By Jim Schutze
By Rachel Watts
By Lauren Drewes Daniels
By Anna Merlan
By Lee Escobedo
By Alice Laussade
By Scott Reitz
Says "Featuring Kim Pendleton" on the all-chips-on-the-table cover, and advertising the cameo's a pretty safe bet; the appearance of the Vibrolux singer, who's all smoke and no mirrors, promises and delivers something special inside the jewel case. Of course, this ain't no George-n-Tammy retrofit, no Gram-n-Emmy revival, no John-n-Exene redux. Pendleton's voice doesn't go hand-in-hand--or, more to the point, fist-in-jaw--with that of Eleven Hundred Springs' Matt Hillyer; where he goes long (on tradition, back at least to, oh, Waylon), she goes deep, and their pairing proves the difference if it doesn't exactly split it. Meaning: She's way down in the mix, and not because her mike level's off, where Hillyer's extant rocker's twang likes to be out front and on top, which only serves to remind who's the special guest and who's the star. Then again, Pendleton, a Princess Tex from way back, need not get loud to get under your skin and into your bloodstream; hers is less the voice of heartache than the sting of it that resurfaces when you thought you'd forgotten all about it. So be it: The hiring alone reveals the Good Taste for which the Springs have always been lauded by the locals.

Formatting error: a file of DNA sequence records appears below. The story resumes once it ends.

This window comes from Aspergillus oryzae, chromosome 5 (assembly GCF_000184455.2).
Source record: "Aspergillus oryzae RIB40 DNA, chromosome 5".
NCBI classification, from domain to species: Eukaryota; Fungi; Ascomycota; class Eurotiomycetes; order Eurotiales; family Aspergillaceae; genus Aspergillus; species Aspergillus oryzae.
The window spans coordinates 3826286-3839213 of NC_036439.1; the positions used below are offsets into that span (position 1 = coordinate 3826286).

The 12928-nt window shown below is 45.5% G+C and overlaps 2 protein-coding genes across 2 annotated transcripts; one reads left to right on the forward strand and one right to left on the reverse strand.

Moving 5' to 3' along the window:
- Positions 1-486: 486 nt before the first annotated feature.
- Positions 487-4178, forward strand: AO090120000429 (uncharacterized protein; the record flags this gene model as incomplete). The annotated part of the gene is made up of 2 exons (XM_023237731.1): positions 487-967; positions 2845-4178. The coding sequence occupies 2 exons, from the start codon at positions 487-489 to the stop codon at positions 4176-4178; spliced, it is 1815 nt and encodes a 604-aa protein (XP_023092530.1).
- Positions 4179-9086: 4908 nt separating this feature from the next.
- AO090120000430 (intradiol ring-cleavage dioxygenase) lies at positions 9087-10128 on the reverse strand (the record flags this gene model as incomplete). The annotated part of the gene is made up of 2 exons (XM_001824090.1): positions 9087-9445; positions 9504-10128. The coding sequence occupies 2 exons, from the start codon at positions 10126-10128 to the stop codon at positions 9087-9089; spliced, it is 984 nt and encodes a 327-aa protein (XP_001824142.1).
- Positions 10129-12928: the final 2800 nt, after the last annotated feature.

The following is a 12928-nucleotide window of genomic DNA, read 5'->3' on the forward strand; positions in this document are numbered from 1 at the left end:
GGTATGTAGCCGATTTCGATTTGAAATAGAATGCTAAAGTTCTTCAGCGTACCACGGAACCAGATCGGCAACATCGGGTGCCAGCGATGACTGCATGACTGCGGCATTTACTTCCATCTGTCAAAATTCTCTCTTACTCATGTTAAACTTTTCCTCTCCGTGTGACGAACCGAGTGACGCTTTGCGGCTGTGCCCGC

This five-song EP, too short by three, covers the verities (and John Prine) that make country music as dependable as a John Deere: songs about "sharing your heart like an open book," how they'll be forever lovers like "Romeo and Juliet, Bonnie and Clyde," waiting "for just one broken dream to come true" and other aphorisms you know by broken heart but adore anyway over a sixer of long-neck Lone Stars. Besides, it's all in the delivery, and this gang of rockers who arrived at country through the back door play this stuff like it's brand-new; Aaron Wynne still cradles that pedal steel like he got it last Christmas, and you can hear the grin on his face. Still, the last cut may be the deepest: a gangbang rendition of Prine's "Illegal Smile," a trib to tokin' sung by folks, including Max Stalling and Buddy Miller, just this side of stoned. Gets you high every time.
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